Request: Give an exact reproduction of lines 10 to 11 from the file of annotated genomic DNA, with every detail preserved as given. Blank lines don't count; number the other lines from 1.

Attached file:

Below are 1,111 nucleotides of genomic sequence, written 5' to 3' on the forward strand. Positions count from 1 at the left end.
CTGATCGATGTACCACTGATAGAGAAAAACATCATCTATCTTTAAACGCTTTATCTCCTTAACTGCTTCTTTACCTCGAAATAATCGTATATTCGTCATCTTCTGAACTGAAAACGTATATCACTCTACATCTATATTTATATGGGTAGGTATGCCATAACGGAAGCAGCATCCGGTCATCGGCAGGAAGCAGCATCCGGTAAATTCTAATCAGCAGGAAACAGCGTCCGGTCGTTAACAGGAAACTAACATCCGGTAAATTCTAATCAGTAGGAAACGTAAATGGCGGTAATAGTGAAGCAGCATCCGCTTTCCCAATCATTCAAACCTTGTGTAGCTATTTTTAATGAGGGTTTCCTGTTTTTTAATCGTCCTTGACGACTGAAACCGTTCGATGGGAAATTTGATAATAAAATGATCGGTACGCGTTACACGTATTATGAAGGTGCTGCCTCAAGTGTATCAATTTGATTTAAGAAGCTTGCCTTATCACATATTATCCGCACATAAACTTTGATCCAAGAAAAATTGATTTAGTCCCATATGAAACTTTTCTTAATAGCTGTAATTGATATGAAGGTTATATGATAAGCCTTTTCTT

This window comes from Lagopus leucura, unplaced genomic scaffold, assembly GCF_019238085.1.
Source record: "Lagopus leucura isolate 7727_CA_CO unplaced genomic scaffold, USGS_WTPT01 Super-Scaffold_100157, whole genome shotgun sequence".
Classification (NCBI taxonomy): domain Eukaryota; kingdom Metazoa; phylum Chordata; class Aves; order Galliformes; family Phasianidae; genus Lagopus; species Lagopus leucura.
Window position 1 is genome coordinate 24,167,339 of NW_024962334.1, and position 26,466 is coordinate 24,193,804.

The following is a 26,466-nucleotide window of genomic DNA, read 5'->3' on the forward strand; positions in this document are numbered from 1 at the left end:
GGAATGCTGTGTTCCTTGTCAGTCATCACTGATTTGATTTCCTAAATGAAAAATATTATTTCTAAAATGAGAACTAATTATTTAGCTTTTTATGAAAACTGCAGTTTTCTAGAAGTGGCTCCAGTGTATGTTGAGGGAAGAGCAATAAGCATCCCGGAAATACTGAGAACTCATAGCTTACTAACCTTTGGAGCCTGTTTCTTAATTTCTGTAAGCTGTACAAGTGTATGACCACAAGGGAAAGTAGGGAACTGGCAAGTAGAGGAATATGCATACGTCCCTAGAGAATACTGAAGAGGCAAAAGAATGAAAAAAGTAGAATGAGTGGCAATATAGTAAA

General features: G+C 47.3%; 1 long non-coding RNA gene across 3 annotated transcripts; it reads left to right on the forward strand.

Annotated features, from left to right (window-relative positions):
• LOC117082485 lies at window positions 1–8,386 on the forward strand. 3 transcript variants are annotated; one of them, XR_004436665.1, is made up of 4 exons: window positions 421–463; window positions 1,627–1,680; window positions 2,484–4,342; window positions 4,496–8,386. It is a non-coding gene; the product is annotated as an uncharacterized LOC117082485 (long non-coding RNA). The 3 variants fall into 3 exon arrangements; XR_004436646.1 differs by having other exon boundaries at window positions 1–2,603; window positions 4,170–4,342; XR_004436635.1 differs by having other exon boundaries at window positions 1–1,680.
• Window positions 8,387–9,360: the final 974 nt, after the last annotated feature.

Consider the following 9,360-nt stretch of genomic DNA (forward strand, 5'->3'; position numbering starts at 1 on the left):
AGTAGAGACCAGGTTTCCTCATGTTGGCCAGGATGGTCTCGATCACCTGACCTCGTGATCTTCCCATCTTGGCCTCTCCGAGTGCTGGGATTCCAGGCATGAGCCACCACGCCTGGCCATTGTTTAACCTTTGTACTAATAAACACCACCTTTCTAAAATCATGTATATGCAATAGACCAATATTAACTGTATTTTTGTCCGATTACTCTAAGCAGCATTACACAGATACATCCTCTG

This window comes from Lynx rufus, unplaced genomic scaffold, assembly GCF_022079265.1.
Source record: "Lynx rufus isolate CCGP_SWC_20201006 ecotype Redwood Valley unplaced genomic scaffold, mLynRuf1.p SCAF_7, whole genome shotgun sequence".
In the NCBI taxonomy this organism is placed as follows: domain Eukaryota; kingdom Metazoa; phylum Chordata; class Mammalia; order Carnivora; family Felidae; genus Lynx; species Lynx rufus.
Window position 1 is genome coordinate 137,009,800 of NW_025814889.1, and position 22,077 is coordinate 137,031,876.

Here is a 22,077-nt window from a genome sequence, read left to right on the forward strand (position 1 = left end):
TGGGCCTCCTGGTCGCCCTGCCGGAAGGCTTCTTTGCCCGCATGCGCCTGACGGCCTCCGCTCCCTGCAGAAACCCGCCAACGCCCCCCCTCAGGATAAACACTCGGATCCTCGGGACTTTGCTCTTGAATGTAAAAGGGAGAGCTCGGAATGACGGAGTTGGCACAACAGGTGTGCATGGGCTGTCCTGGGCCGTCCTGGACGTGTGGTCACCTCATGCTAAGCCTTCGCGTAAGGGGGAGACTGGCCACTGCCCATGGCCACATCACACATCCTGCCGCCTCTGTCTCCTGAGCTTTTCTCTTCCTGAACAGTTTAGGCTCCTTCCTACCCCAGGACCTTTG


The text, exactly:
Annotated features, from left to right (window-relative positions):
• LOC117082485 lies at window positions 1–8,386 on the forward strand. 3 transcript variants are annotated; one of them, XR_004436665.1, is made up of 4 exons: window positions 421–463; window positions 1,627–1,680; window positions 2,484–4,342; window positions 4,496–8,386. It is a non-coding gene; the product is annotated as an uncharacterized LOC117082485 (long non-coding RNA). The 3 variants fall into 3 exon arrangements; XR_004436646.1 differs by having other exon boundaries at window positions 1–2,603; window positions 4,170–4,342; XR_004436635.1 differs by having other exon boundaries at window positions 1–1,680.